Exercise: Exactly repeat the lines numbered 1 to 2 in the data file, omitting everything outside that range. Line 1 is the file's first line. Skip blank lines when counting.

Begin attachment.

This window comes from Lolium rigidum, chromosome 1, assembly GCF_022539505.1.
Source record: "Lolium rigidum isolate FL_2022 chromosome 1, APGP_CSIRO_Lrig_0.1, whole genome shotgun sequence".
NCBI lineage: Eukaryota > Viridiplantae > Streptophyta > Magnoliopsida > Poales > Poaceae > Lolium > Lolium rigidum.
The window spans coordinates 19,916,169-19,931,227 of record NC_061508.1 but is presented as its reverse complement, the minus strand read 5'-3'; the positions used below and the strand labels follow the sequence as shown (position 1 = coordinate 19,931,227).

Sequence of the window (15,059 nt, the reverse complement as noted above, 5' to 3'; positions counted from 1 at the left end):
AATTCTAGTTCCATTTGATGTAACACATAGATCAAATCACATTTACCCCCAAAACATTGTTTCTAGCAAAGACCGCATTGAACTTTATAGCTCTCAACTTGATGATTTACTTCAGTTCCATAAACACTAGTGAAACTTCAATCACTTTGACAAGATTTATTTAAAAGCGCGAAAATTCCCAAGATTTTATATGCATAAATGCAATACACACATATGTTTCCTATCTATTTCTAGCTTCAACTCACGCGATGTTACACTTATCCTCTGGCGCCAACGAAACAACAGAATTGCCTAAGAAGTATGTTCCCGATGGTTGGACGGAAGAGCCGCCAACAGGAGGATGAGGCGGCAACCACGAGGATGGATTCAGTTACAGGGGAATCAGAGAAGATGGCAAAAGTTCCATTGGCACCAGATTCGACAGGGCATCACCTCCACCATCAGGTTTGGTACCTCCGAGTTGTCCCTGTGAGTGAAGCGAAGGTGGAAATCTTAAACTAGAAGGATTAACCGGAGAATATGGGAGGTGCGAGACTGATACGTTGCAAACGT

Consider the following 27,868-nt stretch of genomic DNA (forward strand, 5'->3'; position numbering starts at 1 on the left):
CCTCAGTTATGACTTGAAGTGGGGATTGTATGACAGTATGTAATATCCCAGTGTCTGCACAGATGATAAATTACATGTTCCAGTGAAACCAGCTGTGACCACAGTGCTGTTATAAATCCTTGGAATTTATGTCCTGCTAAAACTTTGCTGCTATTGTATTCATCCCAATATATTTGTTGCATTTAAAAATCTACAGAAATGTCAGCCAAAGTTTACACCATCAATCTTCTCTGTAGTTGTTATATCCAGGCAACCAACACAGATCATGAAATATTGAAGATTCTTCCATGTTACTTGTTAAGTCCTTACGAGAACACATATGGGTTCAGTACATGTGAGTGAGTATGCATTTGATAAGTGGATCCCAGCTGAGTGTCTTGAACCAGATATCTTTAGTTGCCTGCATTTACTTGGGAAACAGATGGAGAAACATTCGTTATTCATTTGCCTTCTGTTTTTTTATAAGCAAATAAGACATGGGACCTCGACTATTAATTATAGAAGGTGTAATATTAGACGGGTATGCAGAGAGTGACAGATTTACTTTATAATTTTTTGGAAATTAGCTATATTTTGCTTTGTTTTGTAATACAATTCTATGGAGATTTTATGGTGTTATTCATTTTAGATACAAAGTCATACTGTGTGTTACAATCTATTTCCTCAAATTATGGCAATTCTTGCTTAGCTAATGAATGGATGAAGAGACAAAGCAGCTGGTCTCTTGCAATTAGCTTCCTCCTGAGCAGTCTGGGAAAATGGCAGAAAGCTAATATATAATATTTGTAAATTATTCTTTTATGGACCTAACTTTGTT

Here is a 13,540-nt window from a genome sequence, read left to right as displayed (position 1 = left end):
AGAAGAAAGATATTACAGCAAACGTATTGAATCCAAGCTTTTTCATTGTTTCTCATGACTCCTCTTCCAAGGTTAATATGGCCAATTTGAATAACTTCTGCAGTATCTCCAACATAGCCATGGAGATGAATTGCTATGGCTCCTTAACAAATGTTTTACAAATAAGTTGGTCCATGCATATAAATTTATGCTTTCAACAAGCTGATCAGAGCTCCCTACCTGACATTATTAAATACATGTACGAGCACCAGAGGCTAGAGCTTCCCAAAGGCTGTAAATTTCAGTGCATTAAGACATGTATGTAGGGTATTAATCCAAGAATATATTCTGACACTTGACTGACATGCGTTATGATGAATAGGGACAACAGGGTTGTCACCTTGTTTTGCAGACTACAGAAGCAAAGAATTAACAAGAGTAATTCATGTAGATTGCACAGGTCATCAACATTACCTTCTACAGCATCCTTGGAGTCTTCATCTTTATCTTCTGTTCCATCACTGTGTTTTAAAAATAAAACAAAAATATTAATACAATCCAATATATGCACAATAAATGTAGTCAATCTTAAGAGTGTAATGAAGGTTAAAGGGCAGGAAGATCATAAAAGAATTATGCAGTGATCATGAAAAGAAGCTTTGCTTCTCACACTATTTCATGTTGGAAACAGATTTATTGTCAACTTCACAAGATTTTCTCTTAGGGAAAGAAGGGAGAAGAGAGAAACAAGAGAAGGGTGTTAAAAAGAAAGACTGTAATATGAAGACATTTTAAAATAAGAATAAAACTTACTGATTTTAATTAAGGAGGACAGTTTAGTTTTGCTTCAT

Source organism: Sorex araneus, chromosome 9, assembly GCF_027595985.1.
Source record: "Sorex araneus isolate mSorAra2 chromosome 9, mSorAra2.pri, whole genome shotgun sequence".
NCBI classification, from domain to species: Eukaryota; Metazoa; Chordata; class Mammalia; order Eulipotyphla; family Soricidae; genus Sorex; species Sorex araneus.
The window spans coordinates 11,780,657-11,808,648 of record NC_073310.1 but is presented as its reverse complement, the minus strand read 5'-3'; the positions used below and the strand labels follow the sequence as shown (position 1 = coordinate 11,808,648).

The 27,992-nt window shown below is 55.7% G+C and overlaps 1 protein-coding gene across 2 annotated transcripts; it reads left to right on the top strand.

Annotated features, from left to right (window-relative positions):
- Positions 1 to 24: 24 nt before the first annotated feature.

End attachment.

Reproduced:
This window comes from Lolium rigidum, chromosome 1, assembly GCF_022539505.1.
Source record: "Lolium rigidum isolate FL_2022 chromosome 1, APGP_CSIRO_Lrig_0.1, whole genome shotgun sequence".